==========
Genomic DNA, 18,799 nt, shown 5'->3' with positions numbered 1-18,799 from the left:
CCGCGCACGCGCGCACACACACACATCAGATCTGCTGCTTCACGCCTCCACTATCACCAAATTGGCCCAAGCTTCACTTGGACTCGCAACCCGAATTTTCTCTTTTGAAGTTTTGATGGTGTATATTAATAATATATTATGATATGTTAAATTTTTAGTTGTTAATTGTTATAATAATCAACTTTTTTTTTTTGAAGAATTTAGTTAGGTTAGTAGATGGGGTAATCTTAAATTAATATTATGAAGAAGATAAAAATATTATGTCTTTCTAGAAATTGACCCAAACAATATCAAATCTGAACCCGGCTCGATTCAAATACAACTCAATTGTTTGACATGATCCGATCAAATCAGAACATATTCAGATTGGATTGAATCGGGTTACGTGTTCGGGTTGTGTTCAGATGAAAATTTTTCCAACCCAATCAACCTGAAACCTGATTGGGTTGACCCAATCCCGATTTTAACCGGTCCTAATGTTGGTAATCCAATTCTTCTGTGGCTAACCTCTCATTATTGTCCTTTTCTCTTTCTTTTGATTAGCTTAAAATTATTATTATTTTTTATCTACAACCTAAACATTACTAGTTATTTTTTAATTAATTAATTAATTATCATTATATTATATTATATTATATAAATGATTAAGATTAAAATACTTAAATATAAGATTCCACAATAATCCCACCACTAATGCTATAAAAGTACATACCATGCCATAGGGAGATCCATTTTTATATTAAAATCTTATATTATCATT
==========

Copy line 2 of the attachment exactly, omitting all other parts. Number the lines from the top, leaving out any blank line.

CCGCGCACGCGCGCACACACACACATCAGATCTGCTGCTTCACGCCTCCACTATCACCAAATTGGCCCAAGCTTCACTTGGACTCGCAACCCGAATTTTCTCTTTTGAAGTTTTGATGGTGTATATTAATAATATATTATGATATGTTAAATTTTTAGTTGTTAATTGTTATAATAATCAACTTTTTTTTTTTGAAGAATTTAGTTAGGTTAGTAGATGGGGTAATCTTAAATTAATATTATGAAGAAGATAAAAATATTATGTCTTTCTAGAAATTGACCCAAACAATATCAAATCTGAACCCGGCTCGATTCAAATACAACTCAATTGTTTGACATGATCCGATCAAATCAGAACATATTCAGATTGGATTGAATCGGGTTACGTGTTCGGGTTGTGTTCAGATGAAAATTTTTCCAACCCAATCAACCTGAAACCTGATTGGGTTGACCCAATCCCGATTTTAACCGGTCCTAATGTTGGTAATCCAATTCTTCTGTGGCTAACCTCTCATTATTGTCCTTTTCTCTTTCTTTTGATTAGCTTAAAATTATTATTATTTTTTATCTACAACCTAAACATTACTAGTTATTTTTTAATTAATTAATTAATTATCATTATATTATATTATATTATATAAATGATTAAGATTAAAATACTTAAATATAAGATTCCACAATAATCCCACCACTAATGCTATAAAAGTACATACCATGCCATAGGGAGATCCATTTTTATATTAAAATCTTATATTATCATT